This exercise should be done in pairs. One of you should speak honestly and naturally about an important life situation. The other person should listen actively and pay attention to their partner’s non-verbal signals since, afterwards, he/she will have to “imitate” his/her partner as faithfully as possible. You should try to reproduce the tone of voice, gestures, pauses, etc.
Emotional intelligence in children
Emotional intelligence is not just for adults; in fact, it is recommended to start emotional learning from the early years of school. Ideally, all schools should have an emotional learning program involving teachers, family members, and students.
However, emotional intelligence should not be missing in the home as well. Parents should encourage emotionally intelligent role models and, to that end, they first must develop their own emotional intelligence.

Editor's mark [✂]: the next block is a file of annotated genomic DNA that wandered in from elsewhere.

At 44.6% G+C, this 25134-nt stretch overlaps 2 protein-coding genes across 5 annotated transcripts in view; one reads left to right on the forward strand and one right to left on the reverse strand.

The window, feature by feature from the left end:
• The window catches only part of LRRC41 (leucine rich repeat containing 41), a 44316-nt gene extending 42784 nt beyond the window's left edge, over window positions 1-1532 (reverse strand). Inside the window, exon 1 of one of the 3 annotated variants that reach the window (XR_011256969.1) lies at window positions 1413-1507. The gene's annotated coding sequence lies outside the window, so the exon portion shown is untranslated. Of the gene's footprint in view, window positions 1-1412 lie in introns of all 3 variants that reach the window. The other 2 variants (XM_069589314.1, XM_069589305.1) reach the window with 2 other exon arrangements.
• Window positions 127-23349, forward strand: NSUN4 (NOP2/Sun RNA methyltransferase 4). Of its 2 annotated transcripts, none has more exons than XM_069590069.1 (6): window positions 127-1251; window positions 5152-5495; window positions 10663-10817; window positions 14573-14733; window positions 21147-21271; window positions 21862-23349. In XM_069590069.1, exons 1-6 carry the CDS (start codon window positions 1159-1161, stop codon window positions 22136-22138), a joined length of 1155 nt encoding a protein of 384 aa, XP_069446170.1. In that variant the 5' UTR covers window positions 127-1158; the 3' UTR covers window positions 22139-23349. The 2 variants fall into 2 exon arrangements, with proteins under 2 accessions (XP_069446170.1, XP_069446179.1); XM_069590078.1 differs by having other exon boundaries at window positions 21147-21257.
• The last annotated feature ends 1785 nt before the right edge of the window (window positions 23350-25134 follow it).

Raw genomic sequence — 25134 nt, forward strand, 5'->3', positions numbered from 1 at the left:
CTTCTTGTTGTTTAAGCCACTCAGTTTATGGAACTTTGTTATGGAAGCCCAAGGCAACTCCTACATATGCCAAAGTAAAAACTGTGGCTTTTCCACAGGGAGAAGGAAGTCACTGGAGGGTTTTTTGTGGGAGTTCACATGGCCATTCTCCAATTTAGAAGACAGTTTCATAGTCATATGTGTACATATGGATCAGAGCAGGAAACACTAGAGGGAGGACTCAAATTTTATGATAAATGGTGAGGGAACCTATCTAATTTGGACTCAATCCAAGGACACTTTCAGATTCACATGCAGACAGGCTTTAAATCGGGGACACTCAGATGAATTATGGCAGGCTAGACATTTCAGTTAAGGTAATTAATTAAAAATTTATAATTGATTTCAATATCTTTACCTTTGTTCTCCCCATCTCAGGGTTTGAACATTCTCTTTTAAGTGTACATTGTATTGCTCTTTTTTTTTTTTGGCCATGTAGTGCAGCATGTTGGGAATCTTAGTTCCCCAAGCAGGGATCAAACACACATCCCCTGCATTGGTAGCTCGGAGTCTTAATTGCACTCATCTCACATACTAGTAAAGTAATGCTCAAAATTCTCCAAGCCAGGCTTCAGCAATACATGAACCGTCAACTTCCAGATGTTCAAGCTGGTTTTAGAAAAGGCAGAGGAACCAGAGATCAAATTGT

Helping children develop their emotional skills at an early stage has been shown to enhance long-term health and well-being outcomes. In addition, emotional intelligence also helps people to avoid substance abuse, violence, impulsivity behavior, delinquency, etc. while promoting academic and professional development and helping to reduce stress and depression.
- Arrabal Martín, E. M. (2018). Inteligencia Emocional. Editorial Elearning, SL.
- Bisquerra Alzina, R., & Pérez Escoda, N. (2007). Las competencias emocionales. Educación XXI: revista de la Facultad de Educación (10), 61-82.
- Fernández Berrocal, P. y Ramos Díaz N. (2016). Desarrolla tu inteligencia emocional. Barcelona: Editorial Kairós.
- Gallego Matellán, M. (2015). Educación emocional con y sin TDAH. Madrid: EOS.
- García Navarro, E., López-Cassà, E., Pérez-González, J. C., Lantieri, I., Nambiar, M., Aguilera, P., … & Planells, O. (2012). ¿Cómo educar las emociones? La inteligencia emocional en la infancia y la adolescencia. Esplugues de Llobregat (Barcelona) Hospital Sant Joan de Déu.
- Grewal, D., & Salovey, P. (2006). Inteligencia emocional. Mente y cerebro, 16(1), 10-20.
- Trujillo Flores, M. M., & Rivas Tovar, L. A. (2005). Orígenes, evolución y modelos de inteligencia emocional. Innovar, 15(25), 9-24.